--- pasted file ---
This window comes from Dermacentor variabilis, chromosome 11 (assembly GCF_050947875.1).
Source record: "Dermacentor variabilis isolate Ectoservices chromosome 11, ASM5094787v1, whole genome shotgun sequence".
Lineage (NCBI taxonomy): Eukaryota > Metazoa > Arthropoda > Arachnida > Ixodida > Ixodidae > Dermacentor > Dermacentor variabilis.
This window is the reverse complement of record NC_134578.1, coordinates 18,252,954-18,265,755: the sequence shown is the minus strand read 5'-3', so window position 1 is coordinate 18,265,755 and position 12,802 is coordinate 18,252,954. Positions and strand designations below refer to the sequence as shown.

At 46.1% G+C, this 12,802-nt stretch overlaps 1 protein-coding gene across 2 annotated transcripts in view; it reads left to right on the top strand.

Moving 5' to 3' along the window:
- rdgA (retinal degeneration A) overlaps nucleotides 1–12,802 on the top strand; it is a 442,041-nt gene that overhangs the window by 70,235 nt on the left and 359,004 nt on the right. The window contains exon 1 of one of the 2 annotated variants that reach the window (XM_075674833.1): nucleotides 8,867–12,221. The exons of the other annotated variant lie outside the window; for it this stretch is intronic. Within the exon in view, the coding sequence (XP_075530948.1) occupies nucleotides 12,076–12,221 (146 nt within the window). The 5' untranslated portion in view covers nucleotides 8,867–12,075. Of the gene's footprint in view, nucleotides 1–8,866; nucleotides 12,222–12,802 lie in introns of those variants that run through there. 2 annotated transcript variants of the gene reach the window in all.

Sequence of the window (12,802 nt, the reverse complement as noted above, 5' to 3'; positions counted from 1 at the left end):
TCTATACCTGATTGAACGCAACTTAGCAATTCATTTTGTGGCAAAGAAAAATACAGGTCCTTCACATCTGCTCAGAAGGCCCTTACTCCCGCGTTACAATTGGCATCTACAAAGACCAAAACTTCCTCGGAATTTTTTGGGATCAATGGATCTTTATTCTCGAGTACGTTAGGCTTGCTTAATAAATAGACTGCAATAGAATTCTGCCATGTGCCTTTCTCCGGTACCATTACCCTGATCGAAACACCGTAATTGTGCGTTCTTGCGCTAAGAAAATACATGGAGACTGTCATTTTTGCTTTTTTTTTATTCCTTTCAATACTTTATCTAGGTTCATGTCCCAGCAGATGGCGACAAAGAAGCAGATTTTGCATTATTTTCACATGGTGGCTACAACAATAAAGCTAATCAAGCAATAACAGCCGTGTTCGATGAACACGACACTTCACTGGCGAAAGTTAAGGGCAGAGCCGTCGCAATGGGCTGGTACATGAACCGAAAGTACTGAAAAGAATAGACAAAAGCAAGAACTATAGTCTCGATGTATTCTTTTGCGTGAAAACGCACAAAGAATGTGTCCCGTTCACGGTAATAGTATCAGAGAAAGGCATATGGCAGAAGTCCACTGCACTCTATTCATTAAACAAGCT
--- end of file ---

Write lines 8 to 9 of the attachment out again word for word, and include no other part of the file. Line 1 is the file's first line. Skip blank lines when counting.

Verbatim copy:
Sequence of the window (12,802 nt, the reverse complement as noted above, 5' to 3'; positions counted from 1 at the left end):
TCTATACCTGATTGAACGCAACTTAGCAATTCATTTTGTGGCAAAGAAAAATACAGGTCCTTCACATCTGCTCAGAAGGCCCTTACTCCCGCGTTACAATTGGCATCTACAAAGACCAAAACTTCCTCGGAATTTTTTGGGATCAATGGATCTTTATTCTCGAGTACGTTAGGCTTGCTTAATAAATAGACTGCAATAGAATTCTGCCATGTGCCTTTCTCCGGTACCATTACCCTGATCGAAACACCGTAATTGTGCGTTCTTGCGCTAAGAAAATACATGGAGACTGTCATTTTTGCTTTTTTTTTATTCCTTTCAATACTTTATCTAGGTTCATGTCCCAGCAGATGGCGACAAAGAAGCAGATTTTGCATTATTTTCACATGGTGGCTACAACAATAAAGCTAATCAAGCAATAACAGCCGTGTTCGATGAACACGACACTTCACTGGCGAAAGTTAAGGGCAGAGCCGTCGCAATGGGCTGGTACATGAACCGAAAGTACTGAAAAGAATAGACAAAAGCAAGAACTATAGTCTCGATGTATTCTTTTGCGTGAAAACGCACAAAGAATGTGTCCCGTTCACGGTAATAGTATCAGAGAAAGGCATATGGCAGAAGTCCACTGCACTCTATTCATTAAACAAGCT